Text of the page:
Haptonstall, K. G. (2010). An analysis of the correlation between standards-based, non-standards-based grading systems and achievement as measured by the Colorado Student Assessment Program (CSAP). Capella University.

Hattie, J., & Timperley, H. (2007). The power of feedback. Review of educational research, 77(1), 81-112.

Hester, J. T. (2013). Kids between nations: Ethnic classes in the construction of Korean identities in Japanese public schools. In Koreans in Japan (pp. 175-196). Routledge.

Hossain, D., Gorman, D., Williams-Mozely, J., & Garvey, D. (2008). Bridging the gap: Identifying needs and aspirations of Indigenous students to facilitate their entry into university. The Australian Journal of Indigenous Education, 37(1), 9-17.

Jones, J. M. (2014). Discussion group effectiveness is related to critical thinking through interest and engagement. Psychology Learning & Instructional, 13(1), 12-24.

Jones, M. G., & Vesilind, E. (1995). Preservice teachers' cognitive frameworks for class management. Instructional and Teacher Education, 11(4), 313-330.

Kizlik, B. (2009). Classroom management and management of student conduct. University of Phoenix ADPRIMA.

LaBerge, D., & Samuels, S. J. (1974). Toward a theory of automatic information processing in reading. Cognitive psychology, 6(2), 293-323.

Lewis, T. J., & Sugai, G. (1999). Effective behavior support: Systems approach to proactive schoolwide management. Focus on Exceptional Children, 31(6), 1-24.

Linnenbrink, E. A & Pintrich, P. R. (2003). The role of self-efficacy beliefs in student engagement and learning in the classroom. Reading & Writing Quarterly, 19(2), 119-137.

Lord Nelson, L. G., Summers, J. A., & Turnbull, A. P. (2004). Boundaries in family—professional relationships: Implications for special education. Remedial and Special Education, 25(3), 153-165.

Marzano, R. J. (2007).The art and science of instructional: A Comprehensive framework of effective instruction. Alexandria, VA: Association for Supervision and Curriculum Development.

Marzano, R. J. (2012).The two purposes of teacher evaluation. Educational Leadership, 70(3), 14-19.

Marzano, R. J., Pickering, D. J., Pollock J. E. (2001). Classroom instruction that work: Research-based strategies for increasing student achievement. Alexandria, VA: Association for Supervision and Curriculum Development.

Marzano, R.L (2009). When student track their progress. Educational Leadership 67(4), 86-87. Retrieved from:

Meyers, C., & Jones, T. B. (1993). Promoting Active Learning. Strategies for the College Classroom. Jossey-Bass Inc., Publishers, 350 Sansome Street, San Francisco, CA 94104.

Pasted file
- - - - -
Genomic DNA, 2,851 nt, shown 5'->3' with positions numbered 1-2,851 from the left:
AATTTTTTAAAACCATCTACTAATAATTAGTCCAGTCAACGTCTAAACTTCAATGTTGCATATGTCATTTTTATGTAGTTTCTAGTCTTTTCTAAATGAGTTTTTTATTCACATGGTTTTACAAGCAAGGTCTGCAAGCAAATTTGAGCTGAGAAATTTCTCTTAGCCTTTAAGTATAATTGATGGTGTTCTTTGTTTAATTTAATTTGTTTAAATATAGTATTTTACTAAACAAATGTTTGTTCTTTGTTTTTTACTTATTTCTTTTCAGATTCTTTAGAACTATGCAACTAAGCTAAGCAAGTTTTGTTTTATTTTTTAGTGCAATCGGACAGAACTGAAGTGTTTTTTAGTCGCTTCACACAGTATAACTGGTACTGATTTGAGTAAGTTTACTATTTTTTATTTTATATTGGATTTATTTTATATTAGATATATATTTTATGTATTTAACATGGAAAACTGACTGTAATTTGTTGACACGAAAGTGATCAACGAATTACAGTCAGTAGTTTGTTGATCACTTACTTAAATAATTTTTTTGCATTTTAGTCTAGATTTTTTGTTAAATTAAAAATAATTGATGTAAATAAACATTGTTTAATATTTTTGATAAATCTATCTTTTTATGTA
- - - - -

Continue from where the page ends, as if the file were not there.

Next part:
Middleton, M. J., & Midgley, C. (2002). Beyond motivation: Middle school students' perceptions of press for understanding in math. Contemporary Educational Psychology, 27(3), 373-391.

Noels, K. A., Clement, R., & Pelletier, L. G. (1999). Perceptions of teachers' communicative style and students' intrinsic and extrinsic motivation. The Modern Language Journal, 83(1), 23-34.

Odera, F. Y. (2011). Motivation: The most ignored factor in classroom instruction in Kenyan secondary schools. International Journal of Science and Technology, 1(6), 283-288.

Owen, S. (2003), School-based professional development-building morale, professionalism, and productive teacher learning practices. Journal of Education Enquiry, 4(2), 102-112.

Pittaway, L., & Edwards, C. (2012). Assessment: examining practice in entrepreneurship education. Education+ Training, 54(8/9), 778-800.

Reys, R., Reys, B., Lapan, R., Holiday, G., & Wasman, D. (2003). Assessing the impact of standards-based middle grades mathematics curriculum materials on student achievement. Journal for Research in Mathematics Education, 34(1), 74-95.

Schunk, D. H., & Mullen, C. A. (2012). Self-efficacy as an engaged learner. In Handbook of research on student engagement (pp. 219-235). Boston, MA: Springer US.

Tahir, A., & Qadir, S. A. (2012). Challenges of classroom management to effective teacher socialization: A study of beginning English teachers. Pakistan journal of social sciences, 32(1), 21-37.

Walker, H. M., Shinn, M. R., O'Neill, R. E., & Ramsey, E. (1987). A longitudinal assessment of the development of antisocial behavior in boys: Rationale, methodology, and first-year results. Remedial and Special Education, 8(4), 7-27.

Walsh, J. A., & Sattes, B. D. (2000). Inside School Improvement: Creating High-Performing Learning Communities. Scarecrow Education, Attn: Sales Department, 15200 NBN Way, PO Box 191, Blue Ridge Summit, PA 17214.

Weinstein, R. S. (2002). Reaching higher: The power of expectations in schooling. Harvard University Press.

Wentzel, K. R. (2009). Students’ relationships with teachers as motivational contexts. In K. R. Wentzel & A. Wigfield (Ed.), Handbook of motivation at school (pp.301, 322). New York: Routledge/Taylor & Francis Group.

Whittington, M. S., & Newcomb, L. H. (1992). Raising cognitive levels of college classroom instruction. NACTA Journal, 36(2), 8-11.




How to Cite

Akram, M., & Malik, M. I. (2023). Comparing the use of Robert Marzano’s model of instructional strategies in the Pakistani context. Journal of Teacher Development and Education, 1(1), 51–63.